This coming to belief, such as that there is no God, or there is, or that we have been visited by aliens, is a mysterious process. An internal one, and one not really open to examination from one on the outside. I believe in God, and can explain why, but such an explanation will not necessarily be accepted by a nonbeliever. And I can understand why one might not come to beleif. But do not agree with those that do so. I think the best stance is to truly believe what you are convinced of, be understanding of others, but do not discredit your own thinking.
What is sufficient evidence? That is the problem, for such is different for each person.
Many scientists of high standing believe in abiogenesis, the process where life comes from non life. Such belief is an act of faith. How can I make such a claim?
Well, the evidence is so thin.
It has never been seen to occur in the present chemical milieu on our planet, in any lab or in the wild
The Miller-Urey experiment and others like it have produced some chemical building blocks, nucleic acids, sugars etc., but no actual life molecules. And the same process that makes the building blocks turns them in to an inert tary goo by the Maillard process. These experiments are touted as proof of abiogenesis when they prove just the opposite.
Life is so complex it defies a simple explanation.
Yet in the biology texts, any of them, you will find assertions as if this issue had been settled. Why? Because any idea aside from a godless one is not acceptable politically or philosophically. That is not an issue of evidence, but personal choice, that mysterious process I mentioned.
Actually, these assertions are not an honest assessment of the issue. There is really no deviance for abiogenesis.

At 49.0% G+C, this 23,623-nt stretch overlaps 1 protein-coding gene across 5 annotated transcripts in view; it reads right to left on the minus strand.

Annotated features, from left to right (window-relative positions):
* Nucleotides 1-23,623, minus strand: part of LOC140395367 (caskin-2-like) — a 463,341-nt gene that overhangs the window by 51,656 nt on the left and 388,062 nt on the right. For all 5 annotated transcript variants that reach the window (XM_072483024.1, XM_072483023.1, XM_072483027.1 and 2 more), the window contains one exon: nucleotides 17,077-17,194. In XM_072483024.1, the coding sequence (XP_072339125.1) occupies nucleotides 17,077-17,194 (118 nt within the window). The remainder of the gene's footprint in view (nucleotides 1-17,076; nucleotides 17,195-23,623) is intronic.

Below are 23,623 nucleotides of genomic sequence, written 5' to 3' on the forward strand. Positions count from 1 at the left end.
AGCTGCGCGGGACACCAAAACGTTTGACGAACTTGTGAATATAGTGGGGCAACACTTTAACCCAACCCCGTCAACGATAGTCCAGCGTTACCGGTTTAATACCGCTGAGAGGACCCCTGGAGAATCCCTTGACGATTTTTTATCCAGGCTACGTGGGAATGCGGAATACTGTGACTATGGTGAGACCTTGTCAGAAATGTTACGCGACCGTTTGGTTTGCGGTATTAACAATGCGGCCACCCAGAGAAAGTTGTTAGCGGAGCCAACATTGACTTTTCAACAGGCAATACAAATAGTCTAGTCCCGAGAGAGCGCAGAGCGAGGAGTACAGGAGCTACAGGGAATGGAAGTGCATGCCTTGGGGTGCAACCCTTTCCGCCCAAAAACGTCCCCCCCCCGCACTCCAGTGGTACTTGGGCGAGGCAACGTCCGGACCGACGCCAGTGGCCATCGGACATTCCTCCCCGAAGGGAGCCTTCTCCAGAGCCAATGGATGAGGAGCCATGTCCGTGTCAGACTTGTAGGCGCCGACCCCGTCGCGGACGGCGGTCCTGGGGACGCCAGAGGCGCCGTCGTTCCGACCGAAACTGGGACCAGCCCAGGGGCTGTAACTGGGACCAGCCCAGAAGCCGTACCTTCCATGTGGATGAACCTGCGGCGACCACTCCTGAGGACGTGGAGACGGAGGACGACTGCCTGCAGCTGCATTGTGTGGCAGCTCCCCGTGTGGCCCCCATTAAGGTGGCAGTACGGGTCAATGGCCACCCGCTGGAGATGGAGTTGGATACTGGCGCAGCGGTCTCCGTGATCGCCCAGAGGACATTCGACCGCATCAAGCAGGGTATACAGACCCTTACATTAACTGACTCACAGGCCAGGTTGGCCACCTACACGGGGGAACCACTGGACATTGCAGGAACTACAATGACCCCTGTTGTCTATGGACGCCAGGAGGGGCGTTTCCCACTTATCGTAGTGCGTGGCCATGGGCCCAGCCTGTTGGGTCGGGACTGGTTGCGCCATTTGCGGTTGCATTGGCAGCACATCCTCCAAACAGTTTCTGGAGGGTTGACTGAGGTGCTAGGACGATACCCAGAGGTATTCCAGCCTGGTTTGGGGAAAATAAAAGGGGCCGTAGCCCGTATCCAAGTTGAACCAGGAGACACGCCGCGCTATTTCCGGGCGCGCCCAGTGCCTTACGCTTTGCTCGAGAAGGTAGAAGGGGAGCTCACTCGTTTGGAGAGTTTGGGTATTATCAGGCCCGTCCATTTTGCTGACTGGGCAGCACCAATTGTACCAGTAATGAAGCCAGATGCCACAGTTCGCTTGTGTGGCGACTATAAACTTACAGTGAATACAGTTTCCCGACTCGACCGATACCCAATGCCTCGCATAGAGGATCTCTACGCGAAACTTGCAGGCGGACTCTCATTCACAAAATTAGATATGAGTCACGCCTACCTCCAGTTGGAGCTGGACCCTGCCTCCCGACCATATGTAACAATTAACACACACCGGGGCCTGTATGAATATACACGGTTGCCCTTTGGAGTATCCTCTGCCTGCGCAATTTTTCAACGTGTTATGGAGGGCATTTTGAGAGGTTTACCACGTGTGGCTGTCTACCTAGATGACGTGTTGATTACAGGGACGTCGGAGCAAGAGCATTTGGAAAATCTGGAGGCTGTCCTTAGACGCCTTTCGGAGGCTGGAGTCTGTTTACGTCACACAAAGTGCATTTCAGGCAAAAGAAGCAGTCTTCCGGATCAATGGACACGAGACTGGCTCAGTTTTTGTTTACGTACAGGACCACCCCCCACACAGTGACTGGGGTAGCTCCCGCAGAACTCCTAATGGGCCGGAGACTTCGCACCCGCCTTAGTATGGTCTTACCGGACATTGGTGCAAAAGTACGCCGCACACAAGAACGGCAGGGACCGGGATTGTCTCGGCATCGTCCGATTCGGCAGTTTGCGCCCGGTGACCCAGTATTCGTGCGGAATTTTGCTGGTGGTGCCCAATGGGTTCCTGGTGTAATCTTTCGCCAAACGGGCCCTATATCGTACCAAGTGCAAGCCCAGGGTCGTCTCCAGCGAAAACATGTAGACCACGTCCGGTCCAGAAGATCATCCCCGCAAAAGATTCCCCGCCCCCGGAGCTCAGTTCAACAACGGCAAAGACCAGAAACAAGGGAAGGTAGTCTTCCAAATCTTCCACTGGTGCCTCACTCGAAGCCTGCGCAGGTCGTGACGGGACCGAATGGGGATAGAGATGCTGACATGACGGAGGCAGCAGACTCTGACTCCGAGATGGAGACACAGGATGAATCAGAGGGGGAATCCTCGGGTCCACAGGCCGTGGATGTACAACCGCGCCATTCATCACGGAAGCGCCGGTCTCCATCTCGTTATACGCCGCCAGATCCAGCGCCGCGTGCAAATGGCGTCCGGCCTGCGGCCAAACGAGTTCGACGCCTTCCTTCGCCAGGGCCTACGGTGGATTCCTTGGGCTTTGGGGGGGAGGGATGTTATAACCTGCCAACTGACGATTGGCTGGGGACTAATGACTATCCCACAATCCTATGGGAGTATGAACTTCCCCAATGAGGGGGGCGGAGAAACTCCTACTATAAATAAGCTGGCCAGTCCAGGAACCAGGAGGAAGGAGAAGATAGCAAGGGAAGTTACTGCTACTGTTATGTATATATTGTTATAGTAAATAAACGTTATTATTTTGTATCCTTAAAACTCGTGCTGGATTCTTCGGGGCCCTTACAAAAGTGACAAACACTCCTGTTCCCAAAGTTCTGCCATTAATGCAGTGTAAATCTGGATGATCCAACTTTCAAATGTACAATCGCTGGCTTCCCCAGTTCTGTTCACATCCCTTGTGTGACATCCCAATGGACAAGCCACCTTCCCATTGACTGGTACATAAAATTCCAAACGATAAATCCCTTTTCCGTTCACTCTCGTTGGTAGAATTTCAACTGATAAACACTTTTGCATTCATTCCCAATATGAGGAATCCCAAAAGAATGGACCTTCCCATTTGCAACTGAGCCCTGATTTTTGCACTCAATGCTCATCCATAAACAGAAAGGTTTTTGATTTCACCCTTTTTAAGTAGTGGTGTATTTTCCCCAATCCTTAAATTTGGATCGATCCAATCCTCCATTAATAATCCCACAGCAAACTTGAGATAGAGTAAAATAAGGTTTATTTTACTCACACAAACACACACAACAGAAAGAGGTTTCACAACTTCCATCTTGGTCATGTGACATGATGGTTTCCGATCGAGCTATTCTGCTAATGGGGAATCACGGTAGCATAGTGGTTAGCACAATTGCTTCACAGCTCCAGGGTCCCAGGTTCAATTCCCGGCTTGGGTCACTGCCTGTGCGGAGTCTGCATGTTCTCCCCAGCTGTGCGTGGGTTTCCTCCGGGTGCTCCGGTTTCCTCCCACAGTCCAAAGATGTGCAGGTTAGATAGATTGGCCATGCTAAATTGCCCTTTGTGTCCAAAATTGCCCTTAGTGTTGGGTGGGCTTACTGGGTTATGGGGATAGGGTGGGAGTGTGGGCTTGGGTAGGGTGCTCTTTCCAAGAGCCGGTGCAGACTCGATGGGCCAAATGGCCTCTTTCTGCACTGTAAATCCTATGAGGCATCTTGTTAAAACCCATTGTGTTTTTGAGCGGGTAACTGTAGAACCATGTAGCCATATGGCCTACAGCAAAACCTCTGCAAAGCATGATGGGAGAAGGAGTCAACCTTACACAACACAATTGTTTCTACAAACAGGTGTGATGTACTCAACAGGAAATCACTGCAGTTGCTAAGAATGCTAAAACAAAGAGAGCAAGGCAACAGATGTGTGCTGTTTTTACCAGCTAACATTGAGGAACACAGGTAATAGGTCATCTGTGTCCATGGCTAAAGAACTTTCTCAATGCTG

No, it should be careful examination of the claims.
We are all biased. So, we should recognize our biases, admit them, examine them, and allow for error in our own assessments and that of others as well. I need not accept your claims for anything. But I should be respectful.
I have not been impressed that evolutionary scientist can do that. To doubt that evolution is true is just to threatening to their world view. So, such thinking is dismissed as unworthy of exploration.
Belief in abiogenesis is a pure leap of faith. But you would not think so by reading articles on it or on evolution (a different idea, but related).
Faith is required for any gaining of knowledge.
My little fourth grade student has explicit faith in me because he knows I love him. He believes what I say. So, he is open to all the knowledge that I have, and he is teachable, and will gain knowledge quickly, because, well, he believes. It is the same at every level of education. If the student believes IN the teacher, they can be taught. Otherwise it is useless.
Really? The Tonga tribe of the Zambezi Valley claim that Nyami Nyami the River God lives in Lake Kariba. How much time would you devote in “careful examination of the claims”? Or, with the claim lacking any apparent reason, would you simply dismiss it?
If your neighbor claimed to have played a round of golf and got a hole in one on all 18 holes, would you honor the claim or scoff? At least in this case, there is prior evidence that golf courses exist and that a hole in one is possible, though exceedingly rare. But the claim that this rare event happened 18 times in succession is highly improbable. Would you yet have faith in this otherwise trustworthy individual, or would you default to skepticism. Would you at least ask for video?
2000 years ago, most of the Mediterranean world believed in the existence of Jupiter or Zeus. Would you carefully examine the claim?
If you read in an ancient text that a donkey spoke, would you dismiss it as a claim without sufficient evidence, or would you dismiss it in the same way that you would dismiss Muhammad’s flight on the magic horse?